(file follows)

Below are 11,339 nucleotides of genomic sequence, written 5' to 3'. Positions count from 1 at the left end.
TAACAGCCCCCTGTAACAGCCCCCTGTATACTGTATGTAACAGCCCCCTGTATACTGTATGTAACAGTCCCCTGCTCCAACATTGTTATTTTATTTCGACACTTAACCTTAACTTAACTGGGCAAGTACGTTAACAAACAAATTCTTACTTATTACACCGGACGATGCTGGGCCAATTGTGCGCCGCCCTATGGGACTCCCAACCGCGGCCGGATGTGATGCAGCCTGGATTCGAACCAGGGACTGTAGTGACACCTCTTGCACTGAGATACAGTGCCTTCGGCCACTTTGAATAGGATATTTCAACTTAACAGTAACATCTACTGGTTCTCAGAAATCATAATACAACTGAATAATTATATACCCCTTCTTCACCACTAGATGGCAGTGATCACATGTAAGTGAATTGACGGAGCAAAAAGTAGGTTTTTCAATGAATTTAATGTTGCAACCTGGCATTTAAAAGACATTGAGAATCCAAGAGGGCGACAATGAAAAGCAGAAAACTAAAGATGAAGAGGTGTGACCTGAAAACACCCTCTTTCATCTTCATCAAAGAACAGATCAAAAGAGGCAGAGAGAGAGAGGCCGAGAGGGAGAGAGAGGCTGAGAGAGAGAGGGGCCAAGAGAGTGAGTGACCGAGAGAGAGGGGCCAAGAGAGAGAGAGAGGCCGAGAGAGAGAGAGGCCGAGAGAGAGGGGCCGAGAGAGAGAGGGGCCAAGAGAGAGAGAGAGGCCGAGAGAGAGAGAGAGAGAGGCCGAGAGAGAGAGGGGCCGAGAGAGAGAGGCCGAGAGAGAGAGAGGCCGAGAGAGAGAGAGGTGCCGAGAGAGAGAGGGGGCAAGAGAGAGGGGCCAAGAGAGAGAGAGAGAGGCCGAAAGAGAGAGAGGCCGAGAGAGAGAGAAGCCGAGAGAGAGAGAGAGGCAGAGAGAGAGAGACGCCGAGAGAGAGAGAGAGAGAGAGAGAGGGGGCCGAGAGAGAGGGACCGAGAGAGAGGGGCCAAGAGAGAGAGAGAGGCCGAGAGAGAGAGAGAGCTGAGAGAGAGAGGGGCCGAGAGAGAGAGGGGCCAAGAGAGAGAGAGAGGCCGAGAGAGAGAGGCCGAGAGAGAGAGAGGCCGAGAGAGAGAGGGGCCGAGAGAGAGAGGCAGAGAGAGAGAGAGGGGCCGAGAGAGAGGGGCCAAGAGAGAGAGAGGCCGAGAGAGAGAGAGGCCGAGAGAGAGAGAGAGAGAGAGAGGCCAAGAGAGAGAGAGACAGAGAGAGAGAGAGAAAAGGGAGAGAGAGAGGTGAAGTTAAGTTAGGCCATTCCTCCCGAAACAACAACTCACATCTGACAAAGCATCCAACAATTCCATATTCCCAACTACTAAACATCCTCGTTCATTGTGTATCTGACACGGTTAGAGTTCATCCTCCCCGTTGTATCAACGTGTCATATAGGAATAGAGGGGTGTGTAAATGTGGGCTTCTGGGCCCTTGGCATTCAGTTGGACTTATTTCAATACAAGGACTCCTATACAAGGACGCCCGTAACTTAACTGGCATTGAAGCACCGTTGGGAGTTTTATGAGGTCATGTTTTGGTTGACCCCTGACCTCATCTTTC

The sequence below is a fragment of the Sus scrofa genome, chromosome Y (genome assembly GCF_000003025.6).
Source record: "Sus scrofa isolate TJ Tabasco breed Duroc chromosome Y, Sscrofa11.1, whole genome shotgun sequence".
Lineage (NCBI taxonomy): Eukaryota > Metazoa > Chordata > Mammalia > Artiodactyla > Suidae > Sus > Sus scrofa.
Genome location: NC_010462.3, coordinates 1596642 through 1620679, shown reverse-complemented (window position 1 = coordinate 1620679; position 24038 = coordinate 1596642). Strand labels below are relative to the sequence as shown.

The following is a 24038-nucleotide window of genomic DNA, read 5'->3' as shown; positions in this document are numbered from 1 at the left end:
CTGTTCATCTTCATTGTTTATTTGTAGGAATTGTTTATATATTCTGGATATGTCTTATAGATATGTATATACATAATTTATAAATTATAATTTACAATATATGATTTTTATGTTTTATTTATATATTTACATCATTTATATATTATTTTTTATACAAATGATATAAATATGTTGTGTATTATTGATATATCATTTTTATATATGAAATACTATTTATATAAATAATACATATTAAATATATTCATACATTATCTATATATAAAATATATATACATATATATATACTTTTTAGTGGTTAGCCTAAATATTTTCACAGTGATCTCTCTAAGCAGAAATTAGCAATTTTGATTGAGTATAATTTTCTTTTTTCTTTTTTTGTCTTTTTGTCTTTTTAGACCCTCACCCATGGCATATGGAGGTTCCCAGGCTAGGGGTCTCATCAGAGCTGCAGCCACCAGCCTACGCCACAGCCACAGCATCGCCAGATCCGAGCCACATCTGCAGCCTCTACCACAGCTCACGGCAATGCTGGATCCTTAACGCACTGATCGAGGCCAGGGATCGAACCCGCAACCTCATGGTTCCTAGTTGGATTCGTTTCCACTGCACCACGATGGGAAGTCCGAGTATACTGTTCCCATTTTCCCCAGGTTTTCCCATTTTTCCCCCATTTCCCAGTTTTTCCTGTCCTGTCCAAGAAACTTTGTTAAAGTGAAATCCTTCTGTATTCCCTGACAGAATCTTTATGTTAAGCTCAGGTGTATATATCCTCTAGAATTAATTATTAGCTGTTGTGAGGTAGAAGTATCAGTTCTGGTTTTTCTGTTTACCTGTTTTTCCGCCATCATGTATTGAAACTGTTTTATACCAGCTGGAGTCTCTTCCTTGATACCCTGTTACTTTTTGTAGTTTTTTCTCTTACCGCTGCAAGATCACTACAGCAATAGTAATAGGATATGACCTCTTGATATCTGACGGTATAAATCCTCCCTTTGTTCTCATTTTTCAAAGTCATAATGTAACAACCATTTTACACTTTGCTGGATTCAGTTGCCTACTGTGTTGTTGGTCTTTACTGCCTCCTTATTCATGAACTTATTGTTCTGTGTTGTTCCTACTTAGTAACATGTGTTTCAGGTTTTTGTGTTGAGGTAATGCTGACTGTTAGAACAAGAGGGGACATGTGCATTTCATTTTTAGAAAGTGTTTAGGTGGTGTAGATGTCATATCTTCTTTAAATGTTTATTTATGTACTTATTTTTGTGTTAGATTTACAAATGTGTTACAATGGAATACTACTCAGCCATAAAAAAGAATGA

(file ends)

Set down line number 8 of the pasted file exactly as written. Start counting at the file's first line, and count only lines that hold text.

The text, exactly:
CTGTTCATCTTCATTGTTTATTTGTAGGAATTGTTTATATATTCTGGATATGTCTTATAGATATGTATATACATAATTTATAAATTATAATTTACAATATATGATTTTTATGTTTTATTTATATATTTACATCATTTATATATTATTTTTTATACAAATGATATAAATATGTTGTGTATTATTGATATATCATTTTTATATATGAAATACTATTTATATAAATAATACATATTAAATATATTCATACATTATCTATATATAAAATATATATACATATATATATACTTTTTAGTGGTTAGCCTAAATATTTTCACAGTGATCTCTCTAAGCAGAAATTAGCAATTTTGATTGAGTATAATTTTCTTTTTTCTTTTTTTGTCTTTTTGTCTTTTTAGACCCTCACCCATGGCATATGGAGGTTCCCAGGCTAGGGGTCTCATCAGAGCTGCAGCCACCAGCCTACGCCACAGCCACAGCATCGCCAGATCCGAGCCACATCTGCAGCCTCTACCACAGCTCACGGCAATGCTGGATCCTTAACGCACTGATCGAGGCCAGGGATCGAACCCGCAACCTCATGGTTCCTAGTTGGATTCGTTTCCACTGCACCACGATGGGAAGTCCGAGTATACTGTTCCCATTTTCCCCAGGTTTTCCCATTTTTCCCCCATTTCCCAGTTTTTCCTGTCCTGTCCAAGAAACTTTGTTAAAGTGAAATCCTTCTGTATTCCCTGACAGAATCTTTATGTTAAGCTCAGGTGTATATATCCTCTAGAATTAATTATTAGCTGTTGTGAGGTAGAAGTATCAGTTCTGGTTTTTCTGTTTACCTGTTTTTCCGCCATCATGTATTGAAACTGTTTTATACCAGCTGGAGTCTCTTCCTTGATACCCTGTTACTTTTTGTAGTTTTTTCTCTTACCGCTGCAAGATCACTACAGCAATAGTAATAGGATATGACCTCTTGATATCTGACGGTATAAATCCTCCCTTTGTTCTCATTTTTCAAAGTCATAATGTAACAACCATTTTACACTTTGCTGGATTCAGTTGCCTACTGTGTTGTTGGTCTTTACTGCCTCCTTATTCATGAACTTATTGTTCTGTGTTGTTCCTACTTAGTAACATGTGTTTCAGGTTTTTGTGTTGAGGTAATGCTGACTGTTAGAACAAGAGGGGACATGTGCATTTCATTTTTAGAAAGTGTTTAGGTGGTGTAGATGTCATATCTTCTTTAAATGTTTATTTATGTACTTATTTTTGTGTTAGATTTACAAATGTGTTACAATGGAATACTACTCAGCCATAAAAAAGAATGA